System analyses reveal savings opportunities
Every boiler plant has a deaerator that generally gets little or no attention until it “burps,” jeopardizing the entire steam system. These incidents can be expensive to correct and affect the integrity of other critical auxiliary equipment as well as the careers of those charged with technical oversight of utility systems.
Deaerators are large, insulated tank-car-shaped pressure vessels. They produce preheated boiler feedwater to help ensure efficient steam-plant operation. Deaerators come in numerous sizes and shapes, depending on boiler-plant design, capacity, and system pressure rating. The units are produced in spray (Figure 1), tray, spray-tray, vacuum, and atmospheric pressure designs.
Deaerators provide many benefits to a steam-plant system, including:
Serving as a surge collection tank for process condensate return.
Blending hot return condensate and cold makeup water.
Preheating feedwater uniformly to improve boiler efficiency.
Removing oxygen (O2) and carbon dioxide (CO2) from feedwater to mitigate corrosion.
Holding 13 to 15 min of treated hot water in reserve storage for load change.
Providing a location for feeding and blending chemicals and testing protocol.
Providing a constant, pressurized supply of water to boiler feed pumps.
Providing a convenient location for instrument controls and feedwater test data.
Helping to ensure precise drum water level and pressure inside of a boiler.
Most deaerators are American Society of Mechanical Engineers- (ASME-) certified pressure vessels that operate at 5 to 15 psig by utilizing a low-pressure steam supply. A safety valve must be installed to ASME International Boiler and Pressure Vessel Code requirements. Quality pressure and temperature sensors are essential to ensuring precise pressure control and achieving a water temperature of 225°F (the minimum temperature required to remove dissolved O2 and CO2 from feedwater) in the deaerator's storage section through mechanical evaporative scrubbing.
At this elevated temperature, feedwater pumps, piping, and economizers are subject to severe O2 corrosion attacks even though only a minute level of O2 is dissolved in the water. When properly operating, a deaerator should be able to scrub O2 to 5 to 10 ppb residual.
Typically, a ½-in. vent pipe in a deaerator's stainless-steel-dome degassing chamber removes noncondensable gases. A steam plume of 18 to 24 in. should be visible at the end of the vent pipe.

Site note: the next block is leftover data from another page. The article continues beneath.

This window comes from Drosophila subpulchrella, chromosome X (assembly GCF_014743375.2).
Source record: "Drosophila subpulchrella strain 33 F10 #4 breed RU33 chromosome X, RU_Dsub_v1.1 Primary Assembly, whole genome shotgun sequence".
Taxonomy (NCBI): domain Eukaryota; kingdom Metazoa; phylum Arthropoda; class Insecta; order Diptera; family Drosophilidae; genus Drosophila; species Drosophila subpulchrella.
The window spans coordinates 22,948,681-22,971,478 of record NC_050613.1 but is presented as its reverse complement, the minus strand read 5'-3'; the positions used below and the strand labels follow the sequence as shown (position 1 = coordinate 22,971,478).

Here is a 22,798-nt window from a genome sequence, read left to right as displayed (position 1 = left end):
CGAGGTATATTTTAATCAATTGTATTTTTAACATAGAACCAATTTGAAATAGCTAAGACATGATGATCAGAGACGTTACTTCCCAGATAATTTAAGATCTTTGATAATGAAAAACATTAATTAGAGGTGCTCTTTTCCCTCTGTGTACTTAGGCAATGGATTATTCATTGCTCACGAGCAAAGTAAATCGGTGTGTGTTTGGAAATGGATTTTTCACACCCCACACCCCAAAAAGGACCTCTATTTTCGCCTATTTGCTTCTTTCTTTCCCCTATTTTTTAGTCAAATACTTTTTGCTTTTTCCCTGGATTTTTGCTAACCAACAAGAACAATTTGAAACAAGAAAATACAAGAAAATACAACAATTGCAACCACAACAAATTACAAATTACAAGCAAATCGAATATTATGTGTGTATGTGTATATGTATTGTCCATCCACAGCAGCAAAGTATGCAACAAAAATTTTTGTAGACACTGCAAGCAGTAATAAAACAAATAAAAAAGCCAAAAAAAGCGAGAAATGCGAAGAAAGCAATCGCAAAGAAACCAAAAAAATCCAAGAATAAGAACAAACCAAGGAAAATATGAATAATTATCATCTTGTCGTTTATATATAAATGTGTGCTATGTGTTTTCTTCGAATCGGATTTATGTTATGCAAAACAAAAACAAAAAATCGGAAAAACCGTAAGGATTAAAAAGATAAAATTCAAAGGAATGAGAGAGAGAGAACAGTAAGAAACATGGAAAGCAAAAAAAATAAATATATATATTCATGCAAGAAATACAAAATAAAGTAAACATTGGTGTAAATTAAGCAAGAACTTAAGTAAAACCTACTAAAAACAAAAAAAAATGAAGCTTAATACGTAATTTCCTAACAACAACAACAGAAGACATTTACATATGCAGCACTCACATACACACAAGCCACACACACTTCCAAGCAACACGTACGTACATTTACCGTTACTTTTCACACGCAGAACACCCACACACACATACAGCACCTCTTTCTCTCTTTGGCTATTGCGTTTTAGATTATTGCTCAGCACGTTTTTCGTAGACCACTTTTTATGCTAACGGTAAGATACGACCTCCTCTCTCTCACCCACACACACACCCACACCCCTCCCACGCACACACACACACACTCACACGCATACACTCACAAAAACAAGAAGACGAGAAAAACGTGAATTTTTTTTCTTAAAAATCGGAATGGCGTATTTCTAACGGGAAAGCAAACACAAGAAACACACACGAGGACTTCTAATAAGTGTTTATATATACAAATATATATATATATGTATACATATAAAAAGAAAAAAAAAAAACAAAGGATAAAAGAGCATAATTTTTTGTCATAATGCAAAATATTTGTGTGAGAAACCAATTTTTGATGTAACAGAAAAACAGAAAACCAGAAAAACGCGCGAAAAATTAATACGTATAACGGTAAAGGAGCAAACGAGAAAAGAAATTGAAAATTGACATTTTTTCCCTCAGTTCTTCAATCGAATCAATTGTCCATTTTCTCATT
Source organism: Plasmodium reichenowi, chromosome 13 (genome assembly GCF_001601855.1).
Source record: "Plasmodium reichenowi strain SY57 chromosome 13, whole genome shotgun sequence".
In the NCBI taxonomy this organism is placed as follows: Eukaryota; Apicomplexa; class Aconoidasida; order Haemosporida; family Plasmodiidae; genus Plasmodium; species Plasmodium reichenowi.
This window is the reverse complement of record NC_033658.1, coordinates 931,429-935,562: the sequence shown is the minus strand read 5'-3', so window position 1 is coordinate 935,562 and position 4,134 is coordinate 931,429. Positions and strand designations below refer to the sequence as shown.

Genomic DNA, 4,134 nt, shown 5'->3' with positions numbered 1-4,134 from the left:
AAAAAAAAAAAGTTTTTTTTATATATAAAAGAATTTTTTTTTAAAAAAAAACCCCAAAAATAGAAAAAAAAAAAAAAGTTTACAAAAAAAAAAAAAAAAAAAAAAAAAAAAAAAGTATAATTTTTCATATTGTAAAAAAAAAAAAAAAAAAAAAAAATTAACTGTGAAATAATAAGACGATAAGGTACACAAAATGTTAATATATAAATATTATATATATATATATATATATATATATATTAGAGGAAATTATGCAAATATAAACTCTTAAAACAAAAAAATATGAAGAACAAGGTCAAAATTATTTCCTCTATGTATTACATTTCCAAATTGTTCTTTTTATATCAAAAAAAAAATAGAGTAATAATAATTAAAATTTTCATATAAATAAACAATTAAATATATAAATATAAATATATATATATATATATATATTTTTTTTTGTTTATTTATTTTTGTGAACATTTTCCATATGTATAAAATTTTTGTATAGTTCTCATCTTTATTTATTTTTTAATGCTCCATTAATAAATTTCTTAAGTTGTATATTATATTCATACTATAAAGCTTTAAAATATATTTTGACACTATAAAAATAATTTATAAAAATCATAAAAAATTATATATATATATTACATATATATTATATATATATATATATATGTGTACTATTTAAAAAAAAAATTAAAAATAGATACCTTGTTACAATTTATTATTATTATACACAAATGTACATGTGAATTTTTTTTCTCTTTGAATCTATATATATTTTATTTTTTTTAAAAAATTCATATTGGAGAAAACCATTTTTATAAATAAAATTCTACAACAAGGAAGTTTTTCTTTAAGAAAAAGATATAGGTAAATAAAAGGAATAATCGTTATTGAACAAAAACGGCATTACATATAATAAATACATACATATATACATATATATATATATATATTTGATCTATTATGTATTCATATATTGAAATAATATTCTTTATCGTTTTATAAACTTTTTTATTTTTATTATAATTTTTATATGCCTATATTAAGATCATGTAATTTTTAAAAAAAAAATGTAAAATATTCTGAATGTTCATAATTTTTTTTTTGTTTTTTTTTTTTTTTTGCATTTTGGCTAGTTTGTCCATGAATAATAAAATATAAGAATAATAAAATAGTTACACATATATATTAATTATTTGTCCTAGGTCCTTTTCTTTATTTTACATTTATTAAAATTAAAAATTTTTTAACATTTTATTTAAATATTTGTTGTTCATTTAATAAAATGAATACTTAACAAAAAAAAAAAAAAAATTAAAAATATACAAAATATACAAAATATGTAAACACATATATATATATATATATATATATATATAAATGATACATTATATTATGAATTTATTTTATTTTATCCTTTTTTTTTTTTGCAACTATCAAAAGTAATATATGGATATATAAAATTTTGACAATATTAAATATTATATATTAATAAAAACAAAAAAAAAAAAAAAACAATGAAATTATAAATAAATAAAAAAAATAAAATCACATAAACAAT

The addition of sulfite or hydrazine chemically ensures a “zero” level of dissolved gas in the feedwater. (The chemical-reaction equation is: 2 Na2SO3 + O2 = 2 Na2SO4, which represents a soluble salt removed in blowdown.) A ¼-in. stainless-steel pipe should be used to distribute the liquid sulfite or hydrazine inside the deaerator storage section about 6 to 12 in. below the normal water level (NOWL). Daily testing of boiler blowdown water should confirm a sulfite residual of 25 to 40 ppm, ensuring zero O2 residual in the feedwater system (Figure 2).
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During the 1950s and ‘60s, several deaerator manufacturers fabricated units with medium carbon steel, keeping vessel metal thickness below ½ in. and eliminating the need to stress-relieve the welds. Numerous units developed weld cracks because of cyclic thermal and circumferential stresses, and several experienced catastrophic failure. Since then, many units have undergone weld repair, stress relieving, and recertification. Most insurance carriers now require a thorough nondestructive inspection of all welds every five years. This condition is somewhat different from vessel internal corrosion, which is caused by ineffective water treatment or deaerator performance.
When properly installed and controlled, deaerators are designed to provide continuous boiler operation, incurring significant load changes without operator involvement. Variability in pressure, temperature, or water level in a deaerator can cause water hammer, auxiliary-equipment malfunction, and boiler operational anomalies. Therefore, deaerators generally are well-instrumented. As such, the instrumentation data available not only can provide system reliability, but critical information for a boiler-system critique.